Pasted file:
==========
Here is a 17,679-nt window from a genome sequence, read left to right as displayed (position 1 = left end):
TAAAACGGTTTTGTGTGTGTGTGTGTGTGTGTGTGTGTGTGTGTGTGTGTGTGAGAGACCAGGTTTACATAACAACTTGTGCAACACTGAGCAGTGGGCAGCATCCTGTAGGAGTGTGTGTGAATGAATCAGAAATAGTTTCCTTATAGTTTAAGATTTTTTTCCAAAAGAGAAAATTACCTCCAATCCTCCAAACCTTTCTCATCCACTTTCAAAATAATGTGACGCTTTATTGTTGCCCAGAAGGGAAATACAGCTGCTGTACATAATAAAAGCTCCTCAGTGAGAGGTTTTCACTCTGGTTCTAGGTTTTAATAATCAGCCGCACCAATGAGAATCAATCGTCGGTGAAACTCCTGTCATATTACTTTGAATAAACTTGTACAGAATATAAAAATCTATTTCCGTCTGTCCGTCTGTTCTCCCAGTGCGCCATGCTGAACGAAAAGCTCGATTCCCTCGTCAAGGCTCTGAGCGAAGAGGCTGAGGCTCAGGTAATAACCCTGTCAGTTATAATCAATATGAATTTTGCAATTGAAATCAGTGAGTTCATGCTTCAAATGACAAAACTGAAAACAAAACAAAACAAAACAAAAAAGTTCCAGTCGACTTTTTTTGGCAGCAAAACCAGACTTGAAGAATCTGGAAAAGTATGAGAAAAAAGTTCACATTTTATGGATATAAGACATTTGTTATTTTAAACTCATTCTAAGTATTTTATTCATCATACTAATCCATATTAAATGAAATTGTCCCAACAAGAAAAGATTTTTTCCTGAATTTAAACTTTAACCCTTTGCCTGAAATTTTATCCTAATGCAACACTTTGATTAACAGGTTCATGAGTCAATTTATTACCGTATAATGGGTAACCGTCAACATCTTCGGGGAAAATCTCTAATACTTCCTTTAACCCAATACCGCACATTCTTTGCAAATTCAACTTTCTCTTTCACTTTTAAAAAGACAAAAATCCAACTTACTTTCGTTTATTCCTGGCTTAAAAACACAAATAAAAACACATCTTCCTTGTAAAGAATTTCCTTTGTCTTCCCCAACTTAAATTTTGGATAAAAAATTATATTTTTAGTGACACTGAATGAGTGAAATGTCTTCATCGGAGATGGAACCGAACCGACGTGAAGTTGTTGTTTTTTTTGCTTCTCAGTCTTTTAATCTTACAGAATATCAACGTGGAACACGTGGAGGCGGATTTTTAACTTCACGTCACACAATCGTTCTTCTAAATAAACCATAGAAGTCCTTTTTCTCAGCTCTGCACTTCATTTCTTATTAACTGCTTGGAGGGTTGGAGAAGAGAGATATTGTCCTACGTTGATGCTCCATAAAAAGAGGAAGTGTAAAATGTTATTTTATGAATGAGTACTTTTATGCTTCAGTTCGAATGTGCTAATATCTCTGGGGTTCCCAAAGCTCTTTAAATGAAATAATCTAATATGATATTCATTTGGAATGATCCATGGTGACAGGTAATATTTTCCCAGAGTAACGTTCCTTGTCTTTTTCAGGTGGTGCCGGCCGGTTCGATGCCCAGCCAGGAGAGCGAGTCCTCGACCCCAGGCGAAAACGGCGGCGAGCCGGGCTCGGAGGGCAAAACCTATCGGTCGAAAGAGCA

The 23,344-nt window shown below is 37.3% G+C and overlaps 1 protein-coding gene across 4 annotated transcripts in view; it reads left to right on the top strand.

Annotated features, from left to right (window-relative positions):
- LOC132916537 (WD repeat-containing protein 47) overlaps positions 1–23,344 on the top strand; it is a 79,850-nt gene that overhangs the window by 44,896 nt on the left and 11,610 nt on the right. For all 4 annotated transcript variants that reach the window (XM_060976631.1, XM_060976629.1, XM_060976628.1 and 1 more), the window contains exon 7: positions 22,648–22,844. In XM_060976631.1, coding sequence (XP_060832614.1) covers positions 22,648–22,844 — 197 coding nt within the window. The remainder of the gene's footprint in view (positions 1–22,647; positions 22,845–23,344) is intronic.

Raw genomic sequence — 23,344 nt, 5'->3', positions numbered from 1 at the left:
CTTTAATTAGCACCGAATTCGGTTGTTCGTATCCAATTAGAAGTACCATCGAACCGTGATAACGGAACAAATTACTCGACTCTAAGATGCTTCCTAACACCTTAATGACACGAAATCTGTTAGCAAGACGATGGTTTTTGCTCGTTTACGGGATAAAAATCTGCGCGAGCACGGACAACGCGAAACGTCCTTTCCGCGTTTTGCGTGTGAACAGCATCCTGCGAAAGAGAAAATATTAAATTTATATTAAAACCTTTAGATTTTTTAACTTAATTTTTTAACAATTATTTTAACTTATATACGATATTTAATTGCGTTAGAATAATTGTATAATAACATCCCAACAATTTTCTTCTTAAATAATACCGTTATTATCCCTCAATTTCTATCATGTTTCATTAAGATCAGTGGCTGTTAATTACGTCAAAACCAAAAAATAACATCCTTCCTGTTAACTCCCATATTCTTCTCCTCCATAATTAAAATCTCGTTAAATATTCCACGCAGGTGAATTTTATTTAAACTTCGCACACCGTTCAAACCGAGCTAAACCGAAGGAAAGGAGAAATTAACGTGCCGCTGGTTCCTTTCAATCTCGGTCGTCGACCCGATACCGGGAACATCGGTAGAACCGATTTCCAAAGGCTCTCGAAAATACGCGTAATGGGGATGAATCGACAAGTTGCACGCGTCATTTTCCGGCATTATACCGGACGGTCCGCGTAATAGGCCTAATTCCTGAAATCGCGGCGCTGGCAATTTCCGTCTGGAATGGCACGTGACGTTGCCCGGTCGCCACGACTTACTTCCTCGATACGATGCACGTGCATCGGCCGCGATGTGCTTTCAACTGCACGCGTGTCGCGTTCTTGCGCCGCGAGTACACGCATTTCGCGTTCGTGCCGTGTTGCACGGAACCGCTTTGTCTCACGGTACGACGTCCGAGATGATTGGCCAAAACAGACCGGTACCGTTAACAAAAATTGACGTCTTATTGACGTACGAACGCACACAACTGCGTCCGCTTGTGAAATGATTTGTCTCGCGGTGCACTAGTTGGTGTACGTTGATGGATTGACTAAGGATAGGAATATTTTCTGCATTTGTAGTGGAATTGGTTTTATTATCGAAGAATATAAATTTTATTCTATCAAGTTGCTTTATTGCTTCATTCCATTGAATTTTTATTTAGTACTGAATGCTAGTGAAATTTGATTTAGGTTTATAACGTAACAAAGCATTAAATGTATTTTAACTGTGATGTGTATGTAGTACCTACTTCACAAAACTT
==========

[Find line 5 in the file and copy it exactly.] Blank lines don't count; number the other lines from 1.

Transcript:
- LOC132916537 (WD repeat-containing protein 47) overlaps positions 1–23,344 on the top strand; it is a 79,850-nt gene that overhangs the window by 44,896 nt on the left and 11,610 nt on the right. For all 4 annotated transcript variants that reach the window (XM_060976631.1, XM_060976629.1, XM_060976628.1 and 1 more), the window contains exon 7: positions 22,648–22,844. In XM_060976631.1, coding sequence (XP_060832614.1) covers positions 22,648–22,844 — 197 coding nt within the window. The remainder of the gene's footprint in view (positions 1–22,647; positions 22,845–23,344) is intronic.